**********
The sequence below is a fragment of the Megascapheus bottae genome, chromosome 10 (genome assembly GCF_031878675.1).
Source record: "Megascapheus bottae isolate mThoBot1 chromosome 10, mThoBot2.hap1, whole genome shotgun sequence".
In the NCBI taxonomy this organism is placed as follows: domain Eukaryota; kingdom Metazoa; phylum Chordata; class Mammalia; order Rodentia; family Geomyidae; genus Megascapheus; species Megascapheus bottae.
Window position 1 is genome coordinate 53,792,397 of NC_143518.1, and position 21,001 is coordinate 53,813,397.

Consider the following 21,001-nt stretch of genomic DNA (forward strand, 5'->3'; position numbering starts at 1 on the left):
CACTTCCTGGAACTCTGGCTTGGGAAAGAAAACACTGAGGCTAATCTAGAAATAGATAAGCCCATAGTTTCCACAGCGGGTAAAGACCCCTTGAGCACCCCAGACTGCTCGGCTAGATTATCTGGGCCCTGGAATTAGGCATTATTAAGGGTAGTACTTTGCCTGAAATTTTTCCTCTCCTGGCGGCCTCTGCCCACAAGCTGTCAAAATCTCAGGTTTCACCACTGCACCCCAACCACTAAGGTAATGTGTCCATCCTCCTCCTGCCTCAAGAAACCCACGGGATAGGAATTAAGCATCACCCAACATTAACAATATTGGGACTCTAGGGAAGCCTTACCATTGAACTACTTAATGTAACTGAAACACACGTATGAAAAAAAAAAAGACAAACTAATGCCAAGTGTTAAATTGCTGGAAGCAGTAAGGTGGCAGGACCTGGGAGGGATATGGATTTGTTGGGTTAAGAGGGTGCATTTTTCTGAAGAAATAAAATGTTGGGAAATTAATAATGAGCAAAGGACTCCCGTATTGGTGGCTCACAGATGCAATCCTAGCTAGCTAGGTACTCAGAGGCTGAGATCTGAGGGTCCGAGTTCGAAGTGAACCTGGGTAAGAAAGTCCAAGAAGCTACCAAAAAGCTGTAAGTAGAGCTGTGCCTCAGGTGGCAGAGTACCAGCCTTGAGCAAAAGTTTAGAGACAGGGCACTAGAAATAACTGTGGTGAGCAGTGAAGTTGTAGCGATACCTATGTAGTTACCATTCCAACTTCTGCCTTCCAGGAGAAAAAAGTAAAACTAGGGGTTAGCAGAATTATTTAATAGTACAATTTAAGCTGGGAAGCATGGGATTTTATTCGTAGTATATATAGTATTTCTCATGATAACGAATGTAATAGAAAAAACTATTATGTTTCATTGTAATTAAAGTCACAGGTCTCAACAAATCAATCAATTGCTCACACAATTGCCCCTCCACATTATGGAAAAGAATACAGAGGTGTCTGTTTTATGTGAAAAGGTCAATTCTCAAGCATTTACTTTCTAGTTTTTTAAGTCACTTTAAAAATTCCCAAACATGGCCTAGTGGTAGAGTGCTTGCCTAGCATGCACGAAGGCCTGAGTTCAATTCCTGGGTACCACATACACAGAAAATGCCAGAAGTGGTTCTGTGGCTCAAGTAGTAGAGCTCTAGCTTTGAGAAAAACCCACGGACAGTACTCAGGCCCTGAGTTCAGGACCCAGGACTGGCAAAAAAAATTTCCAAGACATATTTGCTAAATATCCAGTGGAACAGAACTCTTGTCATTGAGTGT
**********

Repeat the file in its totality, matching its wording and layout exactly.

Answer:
The sequence below is a fragment of the Megascapheus bottae genome, chromosome 10 (genome assembly GCF_031878675.1).
Source record: "Megascapheus bottae isolate mThoBot1 chromosome 10, mThoBot2.hap1, whole genome shotgun sequence".
In the NCBI taxonomy this organism is placed as follows: domain Eukaryota; kingdom Metazoa; phylum Chordata; class Mammalia; order Rodentia; family Geomyidae; genus Megascapheus; species Megascapheus bottae.
Window position 1 is genome coordinate 53,792,397 of NC_143518.1, and position 21,001 is coordinate 53,813,397.

Consider the following 21,001-nt stretch of genomic DNA (forward strand, 5'->3'; position numbering starts at 1 on the left):
CACTTCCTGGAACTCTGGCTTGGGAAAGAAAACACTGAGGCTAATCTAGAAATAGATAAGCCCATAGTTTCCACAGCGGGTAAAGACCCCTTGAGCACCCCAGACTGCTCGGCTAGATTATCTGGGCCCTGGAATTAGGCATTATTAAGGGTAGTACTTTGCCTGAAATTTTTCCTCTCCTGGCGGCCTCTGCCCACAAGCTGTCAAAATCTCAGGTTTCACCACTGCACCCCAACCACTAAGGTAATGTGTCCATCCTCCTCCTGCCTCAAGAAACCCACGGGATAGGAATTAAGCATCACCCAACATTAACAATATTGGGACTCTAGGGAAGCCTTACCATTGAACTACTTAATGTAACTGAAACACACGTATGAAAAAAAAAAAGACAAACTAATGCCAAGTGTTAAATTGCTGGAAGCAGTAAGGTGGCAGGACCTGGGAGGGATATGGATTTGTTGGGTTAAGAGGGTGCATTTTTCTGAAGAAATAAAATGTTGGGAAATTAATAATGAGCAAAGGACTCCCGTATTGGTGGCTCACAGATGCAATCCTAGCTAGCTAGGTACTCAGAGGCTGAGATCTGAGGGTCCGAGTTCGAAGTGAACCTGGGTAAGAAAGTCCAAGAAGCTACCAAAAAGCTGTAAGTAGAGCTGTGCCTCAGGTGGCAGAGTACCAGCCTTGAGCAAAAGTTTAGAGACAGGGCACTAGAAATAACTGTGGTGAGCAGTGAAGTTGTAGCGATACCTATGTAGTTACCATTCCAACTTCTGCCTTCCAGGAGAAAAAAGTAAAACTAGGGGTTAGCAGAATTATTTAATAGTACAATTTAAGCTGGGAAGCATGGGATTTTATTCGTAGTATATATAGTATTTCTCATGATAACGAATGTAATAGAAAAAACTATTATGTTTCATTGTAATTAAAGTCACAGGTCTCAACAAATCAATCAATTGCTCACACAATTGCCCCTCCACATTATGGAAAAGAATACAGAGGTGTCTGTTTTATGTGAAAAGGTCAATTCTCAAGCATTTACTTTCTAGTTTTTTAAGTCACTTTAAAAATTCCCAAACATGGCCTAGTGGTAGAGTGCTTGCCTAGCATGCACGAAGGCCTGAGTTCAATTCCTGGGTACCACATACACAGAAAATGCCAGAAGTGGTTCTGTGGCTCAAGTAGTAGAGCTCTAGCTTTGAGAAAAACCCACGGACAGTACTCAGGCCCTGAGTTCAGGACCCAGGACTGGCAAAAAAAATTTCCAAGACATATTTGCTAAATATCCAGTGGAACAGAACTCTTGTCATTGAGTGT